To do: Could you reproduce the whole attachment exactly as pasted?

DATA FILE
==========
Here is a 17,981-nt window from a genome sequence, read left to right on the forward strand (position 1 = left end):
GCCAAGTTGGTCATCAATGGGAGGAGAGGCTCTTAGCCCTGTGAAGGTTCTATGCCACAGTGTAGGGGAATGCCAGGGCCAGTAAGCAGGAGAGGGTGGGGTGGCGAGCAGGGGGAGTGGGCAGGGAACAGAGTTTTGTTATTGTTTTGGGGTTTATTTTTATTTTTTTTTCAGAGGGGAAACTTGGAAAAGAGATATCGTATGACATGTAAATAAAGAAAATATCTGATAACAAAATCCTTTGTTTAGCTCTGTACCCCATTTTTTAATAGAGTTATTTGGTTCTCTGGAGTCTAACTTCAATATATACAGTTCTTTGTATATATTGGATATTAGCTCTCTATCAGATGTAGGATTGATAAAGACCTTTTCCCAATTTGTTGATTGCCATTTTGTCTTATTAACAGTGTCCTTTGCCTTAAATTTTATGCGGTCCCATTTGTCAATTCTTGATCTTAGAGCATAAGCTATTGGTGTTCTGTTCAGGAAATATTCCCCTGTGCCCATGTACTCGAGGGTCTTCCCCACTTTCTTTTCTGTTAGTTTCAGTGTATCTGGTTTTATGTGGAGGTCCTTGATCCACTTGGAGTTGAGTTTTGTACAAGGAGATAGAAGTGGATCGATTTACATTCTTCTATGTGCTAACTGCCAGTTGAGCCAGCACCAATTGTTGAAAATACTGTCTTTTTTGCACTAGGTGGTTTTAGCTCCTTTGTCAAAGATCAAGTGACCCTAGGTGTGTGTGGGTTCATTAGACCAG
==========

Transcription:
Here is a 17,981-nt window from a genome sequence, read left to right on the forward strand (position 1 = left end):
GCCAAGTTGGTCATCAATGGGAGGAGAGGCTCTTAGCCCTGTGAAGGTTCTATGCCACAGTGTAGGGGAATGCCAGGGCCAGTAAGCAGGAGAGGGTGGGGTGGCGAGCAGGGGGAGTGGGCAGGGAACAGAGTTTTGTTATTGTTTTGGGGTTTATTTTTATTTTTTTTTCAGAGGGGAAACTTGGAAAAGAGATATCGTATGACATGTAAATAAAGAAAATATCTGATAACAAAATCCTTTGTTTAGCTCTGTACCCCATTTTTTAATAGAGTTATTTGGTTCTCTGGAGTCTAACTTCAATATATACAGTTCTTTGTATATATTGGATATTAGCTCTCTATCAGATGTAGGATTGATAAAGACCTTTTCCCAATTTGTTGATTGCCATTTTGTCTTATTAACAGTGTCCTTTGCCTTAAATTTTATGCGGTCCCATTTGTCAATTCTTGATCTTAGAGCATAAGCTATTGGTGTTCTGTTCAGGAAATATTCCCCTGTGCCCATGTACTCGAGGGTCTTCCCCACTTTCTTTTCTGTTAGTTTCAGTGTATCTGGTTTTATGTGGAGGTCCTTGATCCACTTGGAGTTGAGTTTTGTACAAGGAGATAGAAGTGGATCGATTTACATTCTTCTATGTGCTAACTGCCAGTTGAGCCAGCACCAATTGTTGAAAATACTGTCTTTTTTGCACTAGGTGGTTTTAGCTCCTTTGTCAAAGATCAAGTGACCCTAGGTGTGTGTGGGTTCATTAGACCAG